Policy

Obamacare Encourages Baby Boutiques to Bet on Breast Pumps


Cole owns Yummy Mummy, an East Side breast pump store in New York

Photograph by Robert Caplin/Bloomberg

Cole owns Yummy Mummy, an East Side breast pump store in New York

Since January, the Affordable Care Act has required insurers to cover breast pumps at no cost to new moms. That makes sense, given the law’s focus on preventive medicine. A 2010 article in the journal Pediatrics estimated that if 90 percent of U.S. moms were to breast-feed their infants exclusively for the first six months, it would save $13 billion a year in health-care costs.

The new law might seem like a bonanza for the breast pump trade, pumping millions to manufacturers and retailers. But it requires insurers only to cover pumps—high-end models cost $400 or more—purchased through durable medical equipment suppliers (DMEs). Those are companies eligible to be reimbursed by government and private insurance for certain kinds of medical equipment, usually for long-term use at home. The accreditation process is complex; the market is big: Retail spending for durable medical equipment was $38.9 billion (PDF) in 2011, according to the Centers for Medicare and Medicaid Services.

Before the law took effect, most DMEs didn’t offer breast pumps, and most stores that sold pumps weren’t accredited as DMEs, says Amanda Cole, who launched the Yummy Mummy on Manhattan’s Upper East Side in 2009 to cater to nursing moms. After she learned about the provision, Cole applied for accreditation as a DME and started courting insurers. “I thought my business was in jeopardy,” she says. “Who’s going to buy a pump when they can get it for free?”

Since the beginning of this year, when the breast pump benefit kicked in, Cole has increased her head count to 17 workers and rented space for a call center, so she could sell nationwide. The strategy is working: Cole, whose company became a DME last year, says she’s selling hundreds of breast pumps a week. “A lot of the DMEs are focused on the elderly and the sick,” she says. “They sell things like oxygen tanks and hospital beds. All we do is breast pumps, and that’s been a great proposition.”

The implementation of the benefit hasn’t been without hitches. Joy Kosak already had a breastfeeding business—she’s the cofounder of a Sacramento (Calif.)-based company called Simple Wishes, which sells hands-free pumping bras—when the new benefit took effect. She launched a new business called Pumping Essentials in November with two employees, waded through the red tape required to open a DME, and teamed up with her first insurer in April. She now has seven workers and says she’s selling about 300 breast pumps a month.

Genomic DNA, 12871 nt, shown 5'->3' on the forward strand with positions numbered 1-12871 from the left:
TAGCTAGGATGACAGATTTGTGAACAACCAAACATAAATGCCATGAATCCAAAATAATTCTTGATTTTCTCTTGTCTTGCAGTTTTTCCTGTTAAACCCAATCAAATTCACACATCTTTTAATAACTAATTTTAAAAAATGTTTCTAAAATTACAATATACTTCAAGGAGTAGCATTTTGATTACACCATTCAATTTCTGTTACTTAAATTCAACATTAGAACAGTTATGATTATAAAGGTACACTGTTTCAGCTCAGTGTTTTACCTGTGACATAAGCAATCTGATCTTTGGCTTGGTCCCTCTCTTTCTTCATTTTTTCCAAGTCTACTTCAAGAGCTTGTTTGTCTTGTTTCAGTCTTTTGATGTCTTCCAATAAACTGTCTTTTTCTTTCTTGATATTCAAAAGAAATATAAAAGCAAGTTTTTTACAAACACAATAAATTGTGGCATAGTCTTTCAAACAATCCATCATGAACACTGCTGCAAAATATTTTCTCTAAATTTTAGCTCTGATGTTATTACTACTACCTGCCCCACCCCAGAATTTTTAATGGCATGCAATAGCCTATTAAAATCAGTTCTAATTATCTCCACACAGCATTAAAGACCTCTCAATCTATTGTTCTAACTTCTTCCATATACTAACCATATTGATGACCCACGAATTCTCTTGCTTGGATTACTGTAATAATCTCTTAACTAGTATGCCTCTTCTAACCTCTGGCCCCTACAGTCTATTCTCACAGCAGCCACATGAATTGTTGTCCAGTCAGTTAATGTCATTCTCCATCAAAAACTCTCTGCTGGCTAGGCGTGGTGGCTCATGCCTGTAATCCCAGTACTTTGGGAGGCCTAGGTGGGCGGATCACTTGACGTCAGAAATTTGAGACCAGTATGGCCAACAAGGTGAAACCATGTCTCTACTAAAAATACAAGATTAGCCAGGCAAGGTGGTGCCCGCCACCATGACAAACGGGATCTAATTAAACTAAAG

“The language is so vague that it’s being interpreted many different ways by providers,” Kosak says. That means some insurers will only pay for rental or manual pumps. Others have said that it takes weeks to fill out required paperwork, and some insurers have told women that pumps are not covered at all, according to a policy paper published last month by the U.S. Breastfeeding Committee.

Supply has also been a problem. Medela, a major supplier of breast pumps to U.S. hospitals, has increased production of its consumer models by 50 percent to meet demand. That isn’t enough to stop Kosak from worrying about future shortages. Currently, she says, she pre-orders five months worth of inventory to reduce the risk of running out of stock.

Part of the problem is that many DMEs didn’t offer breast pumps until this year, which means they lack historical data to forecast demand, says Rachel Mennell, a spokeswoman for Medela: “After the first year, I think everyone will be able to do a better job forecasting.”

Clark is a reporter for Bloomberg Businessweek covering small business and entrepreneurship.

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